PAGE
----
Dmitry Firtash, the Ukrainian gas and chemicals oligarch, is to take Ukraine's government to court over its decision on September 29 to prohibit his chemical giants from using gas from underground storage or domestic production during the winter.
Boris Krasniansky, executive director of Firtash’s holding company Group DF, said the company would win the case, since the government decision "is absolutely illegal and infringes private ownership”. "It's the same as if the government told you: you can't live in the apartment you own this winter, so if you want to live in an apartment, buy a new one," he said, as quoted by newswires.
Group DF owns around 4bn cubic meters (bcm) of gas held in Ukraine's vast underground storage facilities, a quarter of all gas stored, which the government order prevents him from now using for chemical production during the winter. Firtash owns four of Ukraine's largest chemical plants, producing mostly fertilisers - Stirol, Severodonetsk Azot, Cherkasy Azot and Rivneazot - of which the former two located in East Ukraine have stopped production because of the war with Russian-backed rebels.
Natural gas is the main input in fertiliser production, accounting for around 80% of input costs, and Firtash' chemicals plants taken together are estimated to consume as much gas as all Ukrainian households use for cooking.
Besides Firtash' underground supplies, he is believed to control a swathe of Ukraine's domestic gas production. The government order of September 29 effectively switches off his chemicals production, in so far as Firtash fails to secure his own supplies from Russia. The government has said it would allow import of gas to supply the plants.
The government ban on using gas from underground storage or domestic production is aimed at securing the country's energy supplies as it enters winter without Russian gas because of a dispute over Ukrainian payment arrears and future pricing.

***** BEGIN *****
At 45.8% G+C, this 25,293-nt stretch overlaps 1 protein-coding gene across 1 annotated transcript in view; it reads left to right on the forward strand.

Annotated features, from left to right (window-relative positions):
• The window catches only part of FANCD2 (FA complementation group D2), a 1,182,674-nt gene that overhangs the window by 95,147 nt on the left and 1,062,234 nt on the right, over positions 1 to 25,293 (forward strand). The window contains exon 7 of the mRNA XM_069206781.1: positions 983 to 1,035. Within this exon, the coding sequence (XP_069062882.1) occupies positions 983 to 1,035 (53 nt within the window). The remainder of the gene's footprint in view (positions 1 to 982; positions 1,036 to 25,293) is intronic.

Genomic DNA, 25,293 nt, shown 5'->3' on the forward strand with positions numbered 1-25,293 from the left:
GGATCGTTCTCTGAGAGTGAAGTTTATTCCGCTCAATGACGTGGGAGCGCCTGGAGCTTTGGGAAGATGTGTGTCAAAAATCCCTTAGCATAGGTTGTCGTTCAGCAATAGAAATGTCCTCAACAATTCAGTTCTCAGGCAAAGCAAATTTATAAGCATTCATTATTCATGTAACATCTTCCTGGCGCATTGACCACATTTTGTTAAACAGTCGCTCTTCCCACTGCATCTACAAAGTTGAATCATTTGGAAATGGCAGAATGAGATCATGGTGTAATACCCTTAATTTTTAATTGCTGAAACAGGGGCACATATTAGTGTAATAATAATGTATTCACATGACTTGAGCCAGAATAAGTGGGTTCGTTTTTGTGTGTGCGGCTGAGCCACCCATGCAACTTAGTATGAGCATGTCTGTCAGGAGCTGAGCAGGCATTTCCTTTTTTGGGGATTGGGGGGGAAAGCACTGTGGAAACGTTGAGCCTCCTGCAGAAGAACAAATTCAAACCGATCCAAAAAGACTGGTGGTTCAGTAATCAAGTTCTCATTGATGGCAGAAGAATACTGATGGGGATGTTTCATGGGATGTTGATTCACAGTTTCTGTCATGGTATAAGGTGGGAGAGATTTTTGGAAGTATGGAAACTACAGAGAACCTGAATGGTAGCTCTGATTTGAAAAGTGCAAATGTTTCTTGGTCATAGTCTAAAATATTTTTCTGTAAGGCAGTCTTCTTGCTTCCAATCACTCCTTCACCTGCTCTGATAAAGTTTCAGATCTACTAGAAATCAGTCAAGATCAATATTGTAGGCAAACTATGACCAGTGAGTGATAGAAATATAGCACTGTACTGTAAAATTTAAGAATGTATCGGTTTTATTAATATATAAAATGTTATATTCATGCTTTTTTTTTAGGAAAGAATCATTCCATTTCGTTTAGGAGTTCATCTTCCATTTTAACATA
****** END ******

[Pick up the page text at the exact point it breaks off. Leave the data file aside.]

"This could adversely affect the country overall," wrote VTB Capital analysts in a research note, "as Ukraine is already struggling to resolve its gas shortage for the upcoming winter, and lacking one third of its gas storage would add further uncertainty as to how the country is to get through the heating season. In this case gas transit to Europe could be under the threat," they add.
The case is also a litmus test for relations between Ukraine's new government and the old oligarchs such as Firtash. Firtash was initially a key pillar of the previous administration of Viktor Yanukovych, but latterly switched sides to support Yanukovych's ousting in February 2014, and is regarded as being loyal to the current administration of President Petro Poroshenko.
Firtash’s influence has weakened since he was arrested in Vienna in March 2014 on request of the FBI in connection with alleged bribery in India, and he remains under house arrest in Vienna while Austrian courts process an extradition request. The government decision to ban his gas guzzling chemical giants from using gas underlines that his influence over the new government is weak despite his owning the country's major TV channel, Inter.
A further litmus test of oligarchs' relationship to the government will be a shareholders' meeting on October 10 of Ukrnafta, Ukraine's major oil producer and refinery. Ukrnafta is formally owned by the state, which holds more than 50% via energy company Naftogaz. However, oligarch Ihor Kolomoisky, governor of Dnipropetrovsk and co-owner of the country's largest bank Privatbank, controls more than 40% in Ukrnafta. Since under Ukrainian law there is a 60% quorum for shareholders' meetings, Kolomoisky has traditionally been able to use his 40+% stake to exercise de facto control over Ukrnafta, by blocking shareholders' meetings taking decisions contrary to his interest.
Ukrnafta shareholders' meeting will vote on paying out dividends on present and past profits, with prime minister Arseny Yatsenyuk having said that the government would demand the payout of the dividends, potentially an important source of revenue for the cash-strapped budget.
Firtash and Kolomoisky have been lashing out at each other via their respective TV channels - Kolomoisky owns major channel 1+1 - so pundits will be scrutinising how the government deals with them for indication as to their relative strength. Kolomoisky has been a strong supporter of the new administration in Ukraine and has actively helped shore up the state via his work as Dnipropetrovsk governor.
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